A Charlie Brown Christmas, which had its first broadcast in 1965, did not thrill network executives. They expected it to be shown once, and then disappear. Their pessimism stemmed from various concerns. The special cast children to play the voices of the characters and included a monologue for Linus in which he quotes the Bible. Instead, it won an Emmy and went on to become a beloved classic.

Schulz received the National Cartoonist Society Humor Comic Strip Award, the Reuben Award, the Elzie Segar Award, and the Milton Caniff Lifetime Achievement Award. Peanuts cartoon specials have received a total of two Peabody Awards and four Emmys.

Quotes by Charles Schulz

Be yourself. No one can say you’re doing it wrong.

Just thinking about a friend makes you want to do a happy dance, because a friend is someone who loves you in spite of your faults.

Don’t worry about the world coming to an end today. It is already tomorrow in Australia.

Friendship isn’t about who you’ve known the longest. It’s all about the friend who comes and stands by your side in bad times.

There are three things I have learned never to discuss with people… Religion, Politics, and The Great Pumpkin.

I am not concerned with simply surviving. I am very concerned about improving. I start each day by examining yesterday’s work and looking for areas where I can improve. I am always trying to draw the characters better, and trying to design each panel somewhat in the manner a painter would treat his canvas.

Sometimes I lie awake at night, and ask, ‘Where have I gone wrong?’ Then a voice says to me, ‘This is going to take more than one night.’

In the Book of Life, The answers aren’t in the back.

I think I’ve discovered the secret of life – you just hang around until you get used to it.

Absence makes the heart grow fonder, but it sure makes the rest of you lonely.

It was a dark and stormy night. Suddenly, a shot rang out! A door slammed. The maid screamed. Suddenly, a pirate ship appeared on the horizon! While millions of people were starving, the king lived in luxury. Meanwhile, on a small farm in Kansas, a boy was growing up.

Learn from yesterday, live for today, look to tomorrow, rest this afternoon.

All you need is love. But a little chocolate now and then doesn’t hurt.

In life, it’s not where you go, it’s who you travel with.

Exercise is a dirty word. Every time I hear it I wash my mouth out with chocolate.

It’s better to live one day as a lion than a dozen years as a sheep.

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I am seriously under the weather, feeling too awful to write a blog. So instead, in honor of Thanksgiving, here are a lot of gratitude quotes.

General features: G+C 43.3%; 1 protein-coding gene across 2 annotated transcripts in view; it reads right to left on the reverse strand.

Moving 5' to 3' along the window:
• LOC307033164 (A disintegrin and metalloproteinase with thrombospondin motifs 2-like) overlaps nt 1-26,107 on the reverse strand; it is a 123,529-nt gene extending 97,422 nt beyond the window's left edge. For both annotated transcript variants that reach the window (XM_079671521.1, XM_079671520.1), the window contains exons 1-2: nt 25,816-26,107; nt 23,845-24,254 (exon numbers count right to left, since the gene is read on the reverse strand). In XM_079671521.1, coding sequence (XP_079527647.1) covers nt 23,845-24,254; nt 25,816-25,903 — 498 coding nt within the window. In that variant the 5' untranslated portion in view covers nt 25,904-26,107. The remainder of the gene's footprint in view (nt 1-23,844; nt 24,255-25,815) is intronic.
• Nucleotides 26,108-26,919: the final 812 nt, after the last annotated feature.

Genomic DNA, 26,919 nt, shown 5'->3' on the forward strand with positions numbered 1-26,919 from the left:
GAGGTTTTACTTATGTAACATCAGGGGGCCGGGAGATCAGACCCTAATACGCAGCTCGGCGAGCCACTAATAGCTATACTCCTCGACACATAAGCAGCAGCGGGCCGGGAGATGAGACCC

As we express our gratitude, we must never forget that the highest appreciation is not to utter words, but to live by them.–John F. Kennedy

The day I acquired the habit of consciously pronouncing the words “thank you,” I felt I had gained possession of a magic wand capable of transforming everything.–Omraam Mikhael Aivanhov

Develop an attitude of gratitude, and give thanks for everything that happens to you, knowing that every step forward is a step toward achieving something bigger and better than your current situation.–Brian Tracy

Everything received with gratitude; everything passed on with grace.–G. K. Chesterton

Feeling gratitude and not expressing it is like wrapping a present and not giving it.–William Arthur Ward

For today and its blessings, I owe the world an attitude of gratitude.–Clarence E. Hodges

For what I have received may the Lord make me truly thankful. And more truly for what I have not received.–Storm Jameson (Journey from the North, v.2)

Give thanks for all things. All things great and small, good, bad, for all things are for a purpose.–Ann Herbstreith

Gratitude is not only the greatest of virtues, but the parent of all the others.–Cicero

Gratitude is the fairest blossom which springs from the soul and the heart of man knoweth none more fragrant.–Hosea Ballou

Gratitude is the memory of the heart.–Massieu

Gratitude is the most exquisite form of courtesy.–Jacques Maritain (Reflectinons on America)

Gratitude is what opens the spiritual doors to all the blessings. Everything becomes clear, you see, you feel, you live.–Omraam M. Aivanhov

Gratitude makes sense of our past, brings peace for today, and creates a vision for tomorrow.–Melody Beattie